By Zou Song
More and more Chinese cars are appearing on the streets of South Africa, such as Haval series of Great Wall Motors (GWM), Rubik’s Cube of Beijing Automotive Group Co., Ltd. (BAIC) and Tiggo 5X of Chery.
According to recent statistics released by the National Association of Automobile Manufacturers of South Africa, the cumulative sales of Chinese vehicles in South Africa exceeded 22,000 units in the first three quarters of 2023. Currently, two Chinese car brands rank among the top 10 in the country in terms of sales volume.
South Africa is the largest automotive market in Africa. An insider said that Chinese vehicles offer good value and provide local consumers with more choices.
More Chinese automakers are investing in South Africa, establishing factories, and gradually gaining a foothold, contributing to the overall rapid development of the South African automotive industry.
“Three generations of my family are owners of GWM vehicles, from sedans to pickups and to SUVs. We are loyal fans of Chinese vehicles,” said Thomas Walkford from South Africa.
“The GWM vehicles offer perfect durability and comfort, with a remarkable advancement in technological features. The performance of my recently purchased Haval H6 is beyond all my expectations,” Walkford noted.
“That’s awesome! This car has an interior design inspired by an aircraft cockpit, with hidden door handles and distinctive headlight design that makes it easily recognizable on the streets,” said a young South African named Elvin, who’s a fan of the BAIC Senova X55, which was honored as the Compact Family Car of the Year in South Africa last year.
In 2023, Chinese vehicles have consistently received accolades in the South African Car of the Year Awards and the Johannesburg International Motor Show. During the 15th BRICS Summit held in Johannesburg last year, models of Chinese brands such as GWM, BAIC, and Chery were chosen as official vehicles.
In recent years, the overall quality of Chinese automobiles has significantly improved, leading to increased acceptance among South African consumers.
Andlye Durmanzwini, a South African car dealer, said African consumers value good performance and low fuel consumption, reliability, as well as comprehensive after-sales services and easily accessible spare parts.
“It is rare that most Chinese brands possess all of these characteristics,” he said.
In 2023, an off-road pickup truck of GWM won the “best pickup of the year” award in South Africa. Li Qiang, general manager of GMW South Africa, noted that Chinese automotive brands are increasingly focusing on product quality, emphasizing vehicle features and suitability, which is a key reason for gaining trust from local consumers.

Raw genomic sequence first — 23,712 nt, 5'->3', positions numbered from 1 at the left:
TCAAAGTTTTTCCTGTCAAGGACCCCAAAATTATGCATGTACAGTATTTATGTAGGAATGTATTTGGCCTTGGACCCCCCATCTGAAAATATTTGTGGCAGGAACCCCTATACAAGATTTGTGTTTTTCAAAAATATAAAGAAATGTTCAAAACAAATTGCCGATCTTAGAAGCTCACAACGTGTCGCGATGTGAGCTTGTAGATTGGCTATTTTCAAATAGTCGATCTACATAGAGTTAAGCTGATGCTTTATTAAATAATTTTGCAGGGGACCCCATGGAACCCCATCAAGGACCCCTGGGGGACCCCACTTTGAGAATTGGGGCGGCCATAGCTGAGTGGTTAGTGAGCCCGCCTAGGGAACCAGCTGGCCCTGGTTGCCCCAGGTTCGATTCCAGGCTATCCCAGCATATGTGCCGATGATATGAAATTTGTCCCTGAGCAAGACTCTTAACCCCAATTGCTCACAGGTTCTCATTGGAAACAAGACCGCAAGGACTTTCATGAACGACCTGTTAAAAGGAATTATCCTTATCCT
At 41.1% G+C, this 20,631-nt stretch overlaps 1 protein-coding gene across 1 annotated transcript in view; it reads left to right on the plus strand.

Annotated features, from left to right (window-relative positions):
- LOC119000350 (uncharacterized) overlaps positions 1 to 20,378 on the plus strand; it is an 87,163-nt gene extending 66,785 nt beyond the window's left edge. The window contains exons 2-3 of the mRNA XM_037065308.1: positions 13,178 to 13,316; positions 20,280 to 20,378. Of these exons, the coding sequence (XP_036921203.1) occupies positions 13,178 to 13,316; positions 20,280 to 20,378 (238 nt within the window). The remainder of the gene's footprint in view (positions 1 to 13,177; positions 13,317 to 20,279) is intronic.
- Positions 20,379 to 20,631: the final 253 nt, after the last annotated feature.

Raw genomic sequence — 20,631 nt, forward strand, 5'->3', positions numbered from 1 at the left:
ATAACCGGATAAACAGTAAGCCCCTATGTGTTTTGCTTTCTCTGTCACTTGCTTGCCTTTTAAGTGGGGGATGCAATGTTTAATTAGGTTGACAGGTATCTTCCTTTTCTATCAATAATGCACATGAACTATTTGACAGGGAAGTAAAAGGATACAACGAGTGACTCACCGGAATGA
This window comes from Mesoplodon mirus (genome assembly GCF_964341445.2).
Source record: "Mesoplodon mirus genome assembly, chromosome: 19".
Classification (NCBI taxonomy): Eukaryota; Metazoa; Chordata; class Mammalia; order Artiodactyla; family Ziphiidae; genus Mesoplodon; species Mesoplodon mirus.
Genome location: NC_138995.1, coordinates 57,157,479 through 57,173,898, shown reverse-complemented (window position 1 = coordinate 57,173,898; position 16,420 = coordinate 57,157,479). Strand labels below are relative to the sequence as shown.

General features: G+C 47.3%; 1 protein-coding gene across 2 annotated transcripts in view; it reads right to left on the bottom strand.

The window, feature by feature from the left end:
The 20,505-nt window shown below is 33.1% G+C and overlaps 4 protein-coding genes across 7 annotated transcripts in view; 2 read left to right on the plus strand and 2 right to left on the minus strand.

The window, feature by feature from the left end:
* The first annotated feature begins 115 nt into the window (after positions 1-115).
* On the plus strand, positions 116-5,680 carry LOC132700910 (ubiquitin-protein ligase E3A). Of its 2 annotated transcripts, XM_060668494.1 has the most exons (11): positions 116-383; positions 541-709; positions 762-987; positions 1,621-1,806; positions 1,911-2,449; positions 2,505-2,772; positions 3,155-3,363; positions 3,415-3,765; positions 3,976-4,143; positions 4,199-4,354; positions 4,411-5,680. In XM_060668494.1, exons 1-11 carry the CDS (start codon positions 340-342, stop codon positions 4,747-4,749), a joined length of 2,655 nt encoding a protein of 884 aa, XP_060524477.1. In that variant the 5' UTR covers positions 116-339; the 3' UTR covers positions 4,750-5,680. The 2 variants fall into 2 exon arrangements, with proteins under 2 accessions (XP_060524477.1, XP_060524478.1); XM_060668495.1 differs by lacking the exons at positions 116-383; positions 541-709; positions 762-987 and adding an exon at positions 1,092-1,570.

Chinese commercial vehicles are also favored in the South African market. Larry Tao, who drives a medium-sized bus in Johannesburg, bought a vehicle manufactured by BAIC Foton five years ago.
“This Chinese vehicle was reasonably priced, has sufficient power and low fuel consumption, and performs well on uphill and downhill terrains. The passengers are also very satisfied with it,” Tao said, adding that he has recommended Chinese vehicles to fellow drivers.
By the first half of 2023, the Coega assembly plant of Chinese automaker FAW in South Africa had sold over 15,000 trucks, and secured the largest share in the South African truck market in the first quarter.
Hiraaz Kalman, who owns a transportation company that operates freight services between South Africa and Mozambique, said that FAW trucks are covered by special paints so that they can adapt to the humid coastal climate, resulting in durable bodies and higher resale value.
In the facility of BAIC in South Africa’s Coega Special Economic Zone, multiple batches of local employees have become proficient in the production process under the guidance of Chinese workers.
This facility is the first overseas vehicle production plant of BAIC. With a total investment of $226 million, it aims to become a global production and export base focusing on South Africa and radiating Africa, Europe, the Middle East, Latin America, and other regions.
Over the past seven years, it has directly or indirectly created over 3,000 jobs and benefited more than 150 local small- and medium-sized enterprises through subcontracting.
Farhana Paruk, a senior executive at the Gordon Institute of Business Science at the University of Pretoria in South Africa, noted that Chinese automotive investments in South Africa have effectively stimulated local employment. Additionally, Chinese vehicles are better suited to the market, leading to an increase in brand value.
The rapid development of the Chinese automotive industry, particularly in the field of electric vehicles, offers valuable lessons for the South African automotive sector to learn from, she added.
Paul Zilungisele Tembe, a senior researcher with the Thabo Mbeki African Leadership Institute at the University of South Africa, said that South Africa has a relatively well-established foundation and marketing network of the automotive industry, and is actively attracting foreign investments to achieve industrial upgrading.
Chinese automotive brands can leverage the South African market to expand their presence in more regions globally, leading to mutual benefits and win-win outcomes, he noted.